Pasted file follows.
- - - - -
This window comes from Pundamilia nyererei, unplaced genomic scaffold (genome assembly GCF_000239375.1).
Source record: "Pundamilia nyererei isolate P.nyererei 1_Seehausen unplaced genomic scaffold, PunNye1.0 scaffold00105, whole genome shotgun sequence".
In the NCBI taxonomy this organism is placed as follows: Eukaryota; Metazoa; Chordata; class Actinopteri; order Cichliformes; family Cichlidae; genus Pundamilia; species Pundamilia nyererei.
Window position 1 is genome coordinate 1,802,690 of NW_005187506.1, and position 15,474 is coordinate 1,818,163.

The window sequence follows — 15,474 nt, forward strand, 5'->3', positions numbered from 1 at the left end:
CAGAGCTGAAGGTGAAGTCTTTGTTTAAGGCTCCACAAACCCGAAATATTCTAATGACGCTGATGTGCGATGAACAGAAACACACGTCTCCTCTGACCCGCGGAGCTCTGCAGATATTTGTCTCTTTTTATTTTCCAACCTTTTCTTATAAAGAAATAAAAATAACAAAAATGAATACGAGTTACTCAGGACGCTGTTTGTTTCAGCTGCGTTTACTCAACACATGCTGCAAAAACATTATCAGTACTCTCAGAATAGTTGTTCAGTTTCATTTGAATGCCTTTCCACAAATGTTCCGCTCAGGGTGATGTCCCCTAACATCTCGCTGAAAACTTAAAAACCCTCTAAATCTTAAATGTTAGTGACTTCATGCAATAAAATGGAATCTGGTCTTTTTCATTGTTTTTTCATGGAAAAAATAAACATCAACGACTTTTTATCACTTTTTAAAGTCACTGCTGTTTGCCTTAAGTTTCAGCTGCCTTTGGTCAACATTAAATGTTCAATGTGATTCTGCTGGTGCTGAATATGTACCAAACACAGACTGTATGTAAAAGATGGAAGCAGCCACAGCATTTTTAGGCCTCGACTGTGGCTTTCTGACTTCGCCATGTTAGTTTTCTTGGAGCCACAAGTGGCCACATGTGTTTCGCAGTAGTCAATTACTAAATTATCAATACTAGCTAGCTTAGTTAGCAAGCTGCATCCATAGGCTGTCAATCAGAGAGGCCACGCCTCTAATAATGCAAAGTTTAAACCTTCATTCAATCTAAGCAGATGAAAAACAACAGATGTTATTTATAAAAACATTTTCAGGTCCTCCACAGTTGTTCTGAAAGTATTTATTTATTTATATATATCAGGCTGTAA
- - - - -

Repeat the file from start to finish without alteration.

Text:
This window comes from Pundamilia nyererei, unplaced genomic scaffold (genome assembly GCF_000239375.1).
Source record: "Pundamilia nyererei isolate P.nyererei 1_Seehausen unplaced genomic scaffold, PunNye1.0 scaffold00105, whole genome shotgun sequence".
In the NCBI taxonomy this organism is placed as follows: Eukaryota; Metazoa; Chordata; class Actinopteri; order Cichliformes; family Cichlidae; genus Pundamilia; species Pundamilia nyererei.
Window position 1 is genome coordinate 1,802,690 of NW_005187506.1, and position 15,474 is coordinate 1,818,163.

The window sequence follows — 15,474 nt, forward strand, 5'->3', positions numbered from 1 at the left end:
CAGAGCTGAAGGTGAAGTCTTTGTTTAAGGCTCCACAAACCCGAAATATTCTAATGACGCTGATGTGCGATGAACAGAAACACACGTCTCCTCTGACCCGCGGAGCTCTGCAGATATTTGTCTCTTTTTATTTTCCAACCTTTTCTTATAAAGAAATAAAAATAACAAAAATGAATACGAGTTACTCAGGACGCTGTTTGTTTCAGCTGCGTTTACTCAACACATGCTGCAAAAACATTATCAGTACTCTCAGAATAGTTGTTCAGTTTCATTTGAATGCCTTTCCACAAATGTTCCGCTCAGGGTGATGTCCCCTAACATCTCGCTGAAAACTTAAAAACCCTCTAAATCTTAAATGTTAGTGACTTCATGCAATAAAATGGAATCTGGTCTTTTTCATTGTTTTTTCATGGAAAAAATAAACATCAACGACTTTTTATCACTTTTTAAAGTCACTGCTGTTTGCCTTAAGTTTCAGCTGCCTTTGGTCAACATTAAATGTTCAATGTGATTCTGCTGGTGCTGAATATGTACCAAACACAGACTGTATGTAAAAGATGGAAGCAGCCACAGCATTTTTAGGCCTCGACTGTGGCTTTCTGACTTCGCCATGTTAGTTTTCTTGGAGCCACAAGTGGCCACATGTGTTTCGCAGTAGTCAATTACTAAATTATCAATACTAGCTAGCTTAGTTAGCAAGCTGCATCCATAGGCTGTCAATCAGAGAGGCCACGCCTCTAATAATGCAAAGTTTAAACCTTCATTCAATCTAAGCAGATGAAAAACAACAGATGTTATTTATAAAAACATTTTCAGGTCCTCCACAGTTGTTCTGAAAGTATTTATTTATTTATATATATCAGGCTGTAA